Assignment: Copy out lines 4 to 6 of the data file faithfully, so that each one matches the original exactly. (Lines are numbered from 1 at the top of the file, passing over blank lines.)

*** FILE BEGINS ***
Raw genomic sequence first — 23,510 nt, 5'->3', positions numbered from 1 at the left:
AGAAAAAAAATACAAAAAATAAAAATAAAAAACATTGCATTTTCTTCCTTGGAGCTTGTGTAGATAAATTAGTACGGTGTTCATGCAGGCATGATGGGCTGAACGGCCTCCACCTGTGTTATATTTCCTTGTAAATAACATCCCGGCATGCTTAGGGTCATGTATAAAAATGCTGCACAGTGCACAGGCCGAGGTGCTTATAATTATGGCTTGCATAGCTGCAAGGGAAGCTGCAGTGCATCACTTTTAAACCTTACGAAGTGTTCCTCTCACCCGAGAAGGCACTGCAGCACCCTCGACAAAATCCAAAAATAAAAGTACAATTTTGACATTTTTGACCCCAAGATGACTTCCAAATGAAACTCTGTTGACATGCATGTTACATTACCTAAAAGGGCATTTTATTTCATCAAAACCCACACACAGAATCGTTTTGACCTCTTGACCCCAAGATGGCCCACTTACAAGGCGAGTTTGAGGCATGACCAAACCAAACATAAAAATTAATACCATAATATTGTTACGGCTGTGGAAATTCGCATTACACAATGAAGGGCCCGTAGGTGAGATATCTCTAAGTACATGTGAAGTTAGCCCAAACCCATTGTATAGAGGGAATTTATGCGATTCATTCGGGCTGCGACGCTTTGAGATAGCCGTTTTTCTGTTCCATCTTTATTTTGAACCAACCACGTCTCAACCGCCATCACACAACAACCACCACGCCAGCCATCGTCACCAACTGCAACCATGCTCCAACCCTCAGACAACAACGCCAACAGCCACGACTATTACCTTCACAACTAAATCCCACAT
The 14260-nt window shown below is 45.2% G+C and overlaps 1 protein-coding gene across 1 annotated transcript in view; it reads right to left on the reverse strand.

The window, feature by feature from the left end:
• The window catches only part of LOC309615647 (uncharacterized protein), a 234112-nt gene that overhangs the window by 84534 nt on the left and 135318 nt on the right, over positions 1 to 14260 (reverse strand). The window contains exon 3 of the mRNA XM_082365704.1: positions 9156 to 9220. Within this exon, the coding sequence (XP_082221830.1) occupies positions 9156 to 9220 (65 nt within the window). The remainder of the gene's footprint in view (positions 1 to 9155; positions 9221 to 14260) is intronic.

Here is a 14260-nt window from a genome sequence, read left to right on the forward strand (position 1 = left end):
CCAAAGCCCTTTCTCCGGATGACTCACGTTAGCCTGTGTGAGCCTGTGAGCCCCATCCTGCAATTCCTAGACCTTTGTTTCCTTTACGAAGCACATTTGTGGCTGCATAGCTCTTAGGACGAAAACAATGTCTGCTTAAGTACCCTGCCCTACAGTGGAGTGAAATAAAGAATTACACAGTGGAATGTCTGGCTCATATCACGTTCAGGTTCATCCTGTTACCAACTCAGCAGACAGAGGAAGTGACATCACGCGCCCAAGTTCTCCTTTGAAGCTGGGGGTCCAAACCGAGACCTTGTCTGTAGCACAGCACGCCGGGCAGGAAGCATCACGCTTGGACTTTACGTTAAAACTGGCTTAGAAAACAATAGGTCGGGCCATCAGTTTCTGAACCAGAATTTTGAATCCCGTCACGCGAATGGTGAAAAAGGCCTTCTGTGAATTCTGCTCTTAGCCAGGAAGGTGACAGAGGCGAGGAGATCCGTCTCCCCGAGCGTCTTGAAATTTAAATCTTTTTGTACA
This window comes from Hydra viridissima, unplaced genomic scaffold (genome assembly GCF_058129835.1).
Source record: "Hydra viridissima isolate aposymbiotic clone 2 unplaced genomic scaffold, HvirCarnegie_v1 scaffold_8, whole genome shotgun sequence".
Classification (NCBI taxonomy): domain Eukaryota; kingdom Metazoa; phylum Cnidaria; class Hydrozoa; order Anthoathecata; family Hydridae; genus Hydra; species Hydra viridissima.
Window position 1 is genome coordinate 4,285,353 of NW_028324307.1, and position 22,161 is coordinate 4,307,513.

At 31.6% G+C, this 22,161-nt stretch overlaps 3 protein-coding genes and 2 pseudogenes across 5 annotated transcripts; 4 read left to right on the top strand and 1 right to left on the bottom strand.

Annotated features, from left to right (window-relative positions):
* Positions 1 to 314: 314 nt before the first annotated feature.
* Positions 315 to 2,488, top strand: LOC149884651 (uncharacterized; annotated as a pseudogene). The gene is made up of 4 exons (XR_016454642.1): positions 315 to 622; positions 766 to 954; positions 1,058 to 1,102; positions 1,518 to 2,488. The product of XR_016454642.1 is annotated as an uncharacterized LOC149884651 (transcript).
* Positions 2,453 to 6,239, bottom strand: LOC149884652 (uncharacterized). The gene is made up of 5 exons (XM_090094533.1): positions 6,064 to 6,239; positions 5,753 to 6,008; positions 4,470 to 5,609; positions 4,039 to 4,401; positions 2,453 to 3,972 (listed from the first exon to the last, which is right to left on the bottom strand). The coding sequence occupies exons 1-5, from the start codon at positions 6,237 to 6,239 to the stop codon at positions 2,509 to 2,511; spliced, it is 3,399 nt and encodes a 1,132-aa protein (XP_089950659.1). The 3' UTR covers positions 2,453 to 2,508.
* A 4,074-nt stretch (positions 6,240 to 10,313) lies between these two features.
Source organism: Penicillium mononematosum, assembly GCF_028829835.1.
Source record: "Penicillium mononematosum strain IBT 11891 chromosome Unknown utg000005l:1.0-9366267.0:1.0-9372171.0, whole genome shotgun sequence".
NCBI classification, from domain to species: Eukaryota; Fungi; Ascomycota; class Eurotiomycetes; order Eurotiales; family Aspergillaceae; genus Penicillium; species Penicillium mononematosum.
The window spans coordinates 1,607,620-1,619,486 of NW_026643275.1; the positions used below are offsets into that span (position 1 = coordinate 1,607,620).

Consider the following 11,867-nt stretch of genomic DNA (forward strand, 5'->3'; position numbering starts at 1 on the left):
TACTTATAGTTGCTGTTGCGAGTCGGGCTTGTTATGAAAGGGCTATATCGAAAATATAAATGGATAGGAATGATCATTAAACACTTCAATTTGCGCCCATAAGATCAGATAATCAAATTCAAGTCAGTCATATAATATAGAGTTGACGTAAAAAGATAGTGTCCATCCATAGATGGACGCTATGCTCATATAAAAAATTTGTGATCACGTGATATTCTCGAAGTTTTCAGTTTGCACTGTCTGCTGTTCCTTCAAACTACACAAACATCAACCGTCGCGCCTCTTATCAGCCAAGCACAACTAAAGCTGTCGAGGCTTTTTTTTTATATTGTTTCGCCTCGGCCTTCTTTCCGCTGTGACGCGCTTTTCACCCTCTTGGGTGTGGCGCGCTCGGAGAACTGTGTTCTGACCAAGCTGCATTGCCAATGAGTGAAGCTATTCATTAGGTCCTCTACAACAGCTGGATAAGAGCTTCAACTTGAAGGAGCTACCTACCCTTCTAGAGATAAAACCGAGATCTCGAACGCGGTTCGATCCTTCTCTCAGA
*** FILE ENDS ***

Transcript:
The window, feature by feature from the left end:
• The window catches only part of LOC309615647 (uncharacterized protein), a 234112-nt gene that overhangs the window by 84534 nt on the left and 135318 nt on the right, over positions 1 to 14260 (reverse strand). The window contains exon 3 of the mRNA XM_082365704.1: positions 9156 to 9220. Within this exon, the coding sequence (XP_082221830.1) occupies positions 9156 to 9220 (65 nt within the window). The remainder of the gene's footprint in view (positions 1 to 9155; positions 9221 to 14260) is intronic.

Here is a 14260-nt window from a genome sequence, read left to right on the forward strand (position 1 = left end):